In my work as a veterinarian, I’ve come across a spectrum of opinions about giving corticosteroids (a.k.a. “steroids) to cats. On one end of the spectrum are people who think steroids are pretty much a cure-all for most cat diseases. On the other end are vets and cat owners who believe steroids are the devil and should never be used for cats.
You’ve come here asking, “How long does a steroid shot last in a cat?”
Depending on the drug given, the shortest duration of a steroid shot in cats is 1-3 days. A steroid having a medium duration lasts around 7 days and long-duration steroid shots last up to 90 days. The only way to know the duration to expect is to ask your vet which drug your cat received and consult the table below.
If your cat has asthma, allergies or eosinophilic granuloma complex they will probably get steroids at some point. Since most cats hate taking oral medication, steroid shots are the best way to get the medicine into them without a lot of stress.
There are several different forms of injectable steroids for cats. The most common are dexamethasone sodium phosphate, prednisolone acetate (Meticortelone Acetate®), triamcinolone (Vetalog®), and methylprednisolone acetate (Depo-Medrol®). See the table below for more detail on these medications and a few other injectable steroids used for cats.
How Long Does a Steroid Shot Last in a Cat?
There is no universal answer to this question as the length of time a steroid shot lasts in a cat will depend on the specific steroid and the individual cat. The table below shows the approximate duration of action for the three most common injectable steroids used in cats.
|Injectable Corticosteroid Drug||Duration of Action|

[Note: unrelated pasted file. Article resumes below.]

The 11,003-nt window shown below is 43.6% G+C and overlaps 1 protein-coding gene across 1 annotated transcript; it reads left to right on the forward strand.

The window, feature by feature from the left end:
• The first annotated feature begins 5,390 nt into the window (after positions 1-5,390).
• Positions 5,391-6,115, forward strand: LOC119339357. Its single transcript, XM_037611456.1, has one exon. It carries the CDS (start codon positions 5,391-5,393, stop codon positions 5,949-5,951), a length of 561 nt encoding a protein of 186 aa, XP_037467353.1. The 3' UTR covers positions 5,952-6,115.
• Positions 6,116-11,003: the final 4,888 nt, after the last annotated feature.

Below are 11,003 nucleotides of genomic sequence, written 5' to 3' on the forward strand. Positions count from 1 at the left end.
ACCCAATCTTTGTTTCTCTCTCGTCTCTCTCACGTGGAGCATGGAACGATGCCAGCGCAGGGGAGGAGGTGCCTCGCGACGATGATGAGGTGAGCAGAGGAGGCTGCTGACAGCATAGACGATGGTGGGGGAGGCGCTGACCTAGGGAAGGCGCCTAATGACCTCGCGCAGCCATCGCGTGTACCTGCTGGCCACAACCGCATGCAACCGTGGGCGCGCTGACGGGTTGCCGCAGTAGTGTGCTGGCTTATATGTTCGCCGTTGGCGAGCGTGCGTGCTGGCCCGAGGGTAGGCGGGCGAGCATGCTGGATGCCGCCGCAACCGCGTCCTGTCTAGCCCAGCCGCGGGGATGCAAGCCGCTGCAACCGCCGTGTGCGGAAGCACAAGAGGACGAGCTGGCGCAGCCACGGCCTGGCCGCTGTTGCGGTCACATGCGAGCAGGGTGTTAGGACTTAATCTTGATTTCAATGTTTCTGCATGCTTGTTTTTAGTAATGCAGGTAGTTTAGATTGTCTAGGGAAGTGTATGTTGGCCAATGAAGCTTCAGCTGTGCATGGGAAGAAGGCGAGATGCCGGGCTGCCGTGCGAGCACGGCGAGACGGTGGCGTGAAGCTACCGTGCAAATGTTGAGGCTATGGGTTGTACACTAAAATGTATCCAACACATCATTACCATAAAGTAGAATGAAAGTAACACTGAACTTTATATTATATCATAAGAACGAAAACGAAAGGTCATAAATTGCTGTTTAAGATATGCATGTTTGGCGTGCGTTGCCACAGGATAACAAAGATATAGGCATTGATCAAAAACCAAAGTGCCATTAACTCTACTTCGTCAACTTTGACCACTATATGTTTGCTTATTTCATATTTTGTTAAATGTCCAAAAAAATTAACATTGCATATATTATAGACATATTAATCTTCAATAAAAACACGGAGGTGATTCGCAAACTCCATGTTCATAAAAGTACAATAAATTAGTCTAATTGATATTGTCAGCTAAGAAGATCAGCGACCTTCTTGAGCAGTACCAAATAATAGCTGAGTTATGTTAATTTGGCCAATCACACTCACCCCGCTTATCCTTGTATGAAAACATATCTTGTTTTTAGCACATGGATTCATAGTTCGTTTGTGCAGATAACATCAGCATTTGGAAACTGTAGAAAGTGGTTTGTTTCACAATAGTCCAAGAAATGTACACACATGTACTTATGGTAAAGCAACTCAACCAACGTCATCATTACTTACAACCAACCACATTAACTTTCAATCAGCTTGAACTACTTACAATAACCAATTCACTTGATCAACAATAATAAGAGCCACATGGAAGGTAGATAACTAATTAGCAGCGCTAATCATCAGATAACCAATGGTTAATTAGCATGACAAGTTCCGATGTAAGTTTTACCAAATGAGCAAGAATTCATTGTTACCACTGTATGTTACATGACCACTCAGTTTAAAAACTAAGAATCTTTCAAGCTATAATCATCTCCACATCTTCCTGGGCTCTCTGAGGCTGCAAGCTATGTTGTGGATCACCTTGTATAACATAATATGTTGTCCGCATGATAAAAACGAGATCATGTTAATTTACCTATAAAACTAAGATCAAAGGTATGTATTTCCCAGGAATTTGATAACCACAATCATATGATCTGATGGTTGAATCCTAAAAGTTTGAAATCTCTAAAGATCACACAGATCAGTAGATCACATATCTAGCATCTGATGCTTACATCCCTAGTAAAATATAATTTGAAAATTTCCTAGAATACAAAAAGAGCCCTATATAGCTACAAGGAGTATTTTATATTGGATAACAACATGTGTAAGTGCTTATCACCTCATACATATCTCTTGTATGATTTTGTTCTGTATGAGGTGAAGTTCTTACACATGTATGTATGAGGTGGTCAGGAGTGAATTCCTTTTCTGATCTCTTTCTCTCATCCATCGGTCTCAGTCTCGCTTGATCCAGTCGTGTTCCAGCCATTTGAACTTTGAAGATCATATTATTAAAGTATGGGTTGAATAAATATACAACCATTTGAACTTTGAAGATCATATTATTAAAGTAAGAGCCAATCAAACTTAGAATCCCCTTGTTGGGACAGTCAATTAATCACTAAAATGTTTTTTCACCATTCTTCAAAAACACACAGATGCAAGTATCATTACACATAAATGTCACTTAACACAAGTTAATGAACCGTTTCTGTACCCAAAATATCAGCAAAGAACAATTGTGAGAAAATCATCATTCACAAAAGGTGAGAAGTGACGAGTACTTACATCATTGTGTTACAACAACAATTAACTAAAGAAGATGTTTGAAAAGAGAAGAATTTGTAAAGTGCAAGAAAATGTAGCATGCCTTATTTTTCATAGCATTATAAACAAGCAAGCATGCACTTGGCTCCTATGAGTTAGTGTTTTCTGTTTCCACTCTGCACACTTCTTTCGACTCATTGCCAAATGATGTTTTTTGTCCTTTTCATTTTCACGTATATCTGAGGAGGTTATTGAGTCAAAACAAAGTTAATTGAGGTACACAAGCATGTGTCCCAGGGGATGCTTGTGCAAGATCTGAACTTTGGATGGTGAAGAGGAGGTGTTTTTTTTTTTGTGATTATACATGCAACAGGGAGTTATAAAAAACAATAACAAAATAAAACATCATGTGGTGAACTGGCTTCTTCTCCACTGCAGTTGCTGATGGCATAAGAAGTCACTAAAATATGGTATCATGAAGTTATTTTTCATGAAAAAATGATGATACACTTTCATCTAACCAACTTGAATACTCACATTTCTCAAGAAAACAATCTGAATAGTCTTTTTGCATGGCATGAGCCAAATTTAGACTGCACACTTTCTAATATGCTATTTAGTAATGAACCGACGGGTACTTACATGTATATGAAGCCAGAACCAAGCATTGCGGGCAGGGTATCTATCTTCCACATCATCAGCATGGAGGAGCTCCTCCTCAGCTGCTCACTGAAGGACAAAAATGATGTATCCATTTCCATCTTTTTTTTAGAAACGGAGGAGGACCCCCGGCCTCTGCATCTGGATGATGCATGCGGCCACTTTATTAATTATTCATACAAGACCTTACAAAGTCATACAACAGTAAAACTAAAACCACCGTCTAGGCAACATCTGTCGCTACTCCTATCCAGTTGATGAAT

|Prednisolone succinate||1-2 days|
|Dexamethasone sodium phosphate||3-5 days|
|Prednisolone acetate||5-7 days|
|Triamcinolone acetate||7-14 days|
|Methylprednisolone acetate||30-90 days|
What are Steroid Shots Used for in Cats?
Corticosteroid injections are used to treat inflammation and immune-mediated disease in cats. Some of the conditions treated include:
- Allergic dermatitis
- Eosinophilic granuloma complex
- Immune-mediated anemia
- Chronic pancreatitis inflammation
How Often Can a Cat Get a Steroid Shot?
There is no set answer to this question as the frequency of steroid injections will vary depending on the specific situation. Severe, acute conditions like immune-mediated anemia usually require more frequent repetition of steroid shots. A very sick cat may need an injection every few days, depending on which type of steroid is used.
Milder, chronic conditions like feline asthma may require an injection every 2-4 weeks during flares of the disease.
Veterinarians often try to use other treatments to minimize the need for repeated steroid shots for cats with asthma and allergic dermatitis. Cats with asthma often benefit from inhaled steroids and topical steroids can help skin allergies.
How Does a Steroid Shot Affect a Cat?
Corticosteroid medications are synthetic versions of the hormones produced naturally in a cat’s body. These drugs have many physiological effects including
- Alters fat metabolism
- Increases protein breakdown
- Antagonizes insulin
- Suppress inflammation
- Suppresses immune system function (at high doses)
- Influences electrolyte balance
What you’ll see as a cat owner can include increased thirst, increased appetite, increased urination, occasionally diarrhea and possibly weight gain when used for a longer time.